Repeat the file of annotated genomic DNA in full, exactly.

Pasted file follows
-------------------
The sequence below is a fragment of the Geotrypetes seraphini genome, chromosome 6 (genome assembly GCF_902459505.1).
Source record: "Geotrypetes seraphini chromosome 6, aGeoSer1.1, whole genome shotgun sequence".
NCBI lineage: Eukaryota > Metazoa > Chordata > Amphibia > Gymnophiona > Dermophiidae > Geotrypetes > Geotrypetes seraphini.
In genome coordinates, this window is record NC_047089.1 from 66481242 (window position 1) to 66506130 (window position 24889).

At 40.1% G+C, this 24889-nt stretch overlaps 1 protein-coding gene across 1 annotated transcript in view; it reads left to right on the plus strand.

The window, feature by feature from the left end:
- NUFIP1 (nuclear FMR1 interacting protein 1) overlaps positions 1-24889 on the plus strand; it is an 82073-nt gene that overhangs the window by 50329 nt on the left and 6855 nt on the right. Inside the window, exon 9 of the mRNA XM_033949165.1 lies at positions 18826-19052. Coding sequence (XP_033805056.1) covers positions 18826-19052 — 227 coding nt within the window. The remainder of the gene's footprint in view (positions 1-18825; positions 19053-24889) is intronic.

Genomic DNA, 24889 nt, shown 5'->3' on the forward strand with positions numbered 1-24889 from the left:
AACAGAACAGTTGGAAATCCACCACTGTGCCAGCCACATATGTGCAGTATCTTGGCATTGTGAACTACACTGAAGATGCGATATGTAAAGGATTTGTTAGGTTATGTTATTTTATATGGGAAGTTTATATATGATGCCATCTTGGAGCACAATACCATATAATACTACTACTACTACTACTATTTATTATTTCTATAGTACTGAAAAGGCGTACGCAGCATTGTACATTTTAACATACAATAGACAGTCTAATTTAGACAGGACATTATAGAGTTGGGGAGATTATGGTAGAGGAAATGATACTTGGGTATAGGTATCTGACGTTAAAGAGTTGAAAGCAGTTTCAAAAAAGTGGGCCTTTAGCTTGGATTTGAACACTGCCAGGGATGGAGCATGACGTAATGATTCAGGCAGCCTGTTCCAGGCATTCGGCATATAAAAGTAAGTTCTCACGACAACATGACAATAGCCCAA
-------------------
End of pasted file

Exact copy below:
The sequence below is a fragment of the Geotrypetes seraphini genome, chromosome 6 (genome assembly GCF_902459505.1).
Source record: "Geotrypetes seraphini chromosome 6, aGeoSer1.1, whole genome shotgun sequence".
NCBI lineage: Eukaryota > Metazoa > Chordata > Amphibia > Gymnophiona > Dermophiidae > Geotrypetes > Geotrypetes seraphini.
In genome coordinates, this window is record NC_047089.1 from 66481242 (window position 1) to 66506130 (window position 24889).

At 40.1% G+C, this 24889-nt stretch overlaps 1 protein-coding gene across 1 annotated transcript in view; it reads left to right on the plus strand.

The window, feature by feature from the left end:
- NUFIP1 (nuclear FMR1 interacting protein 1) overlaps positions 1-24889 on the plus strand; it is an 82073-nt gene that overhangs the window by 50329 nt on the left and 6855 nt on the right. Inside the window, exon 9 of the mRNA XM_033949165.1 lies at positions 18826-19052. Coding sequence (XP_033805056.1) covers positions 18826-19052 — 227 coding nt within the window. The remainder of the gene's footprint in view (positions 1-18825; positions 19053-24889) is intronic.

Genomic DNA, 24889 nt, shown 5'->3' on the forward strand with positions numbered 1-24889 from the left:
AACAGAACAGTTGGAAATCCACCACTGTGCCAGCCACATATGTGCAGTATCTTGGCATTGTGAACTACACTGAAGATGCGATATGTAAAGGATTTGTTAGGTTATGTTATTTTATATGGGAAGTTTATATATGATGCCATCTTGGAGCACAATACCATATAATACTACTACTACTACTACTATTTATTATTTCTATAGTACTGAAAAGGCGTACGCAGCATTGTACATTTTAACATACAATAGACAGTCTAATTTAGACAGGACATTATAGAGTTGGGGAGATTATGGTAGAGGAAATGATACTTGGGTATAGGTATCTGACGTTAAAGAGTTGAAAGCAGTTTCAAAAAAGTGGGCCTTTAGCTTGGATTTGAACACTGCCAGGGATGGAGCATGACGTAATGATTCAGGCAGCCTGTTCCAGGCATTCGGCATATAAAAGTAAGTTCTCACGACAACATGACAATAGCCCAA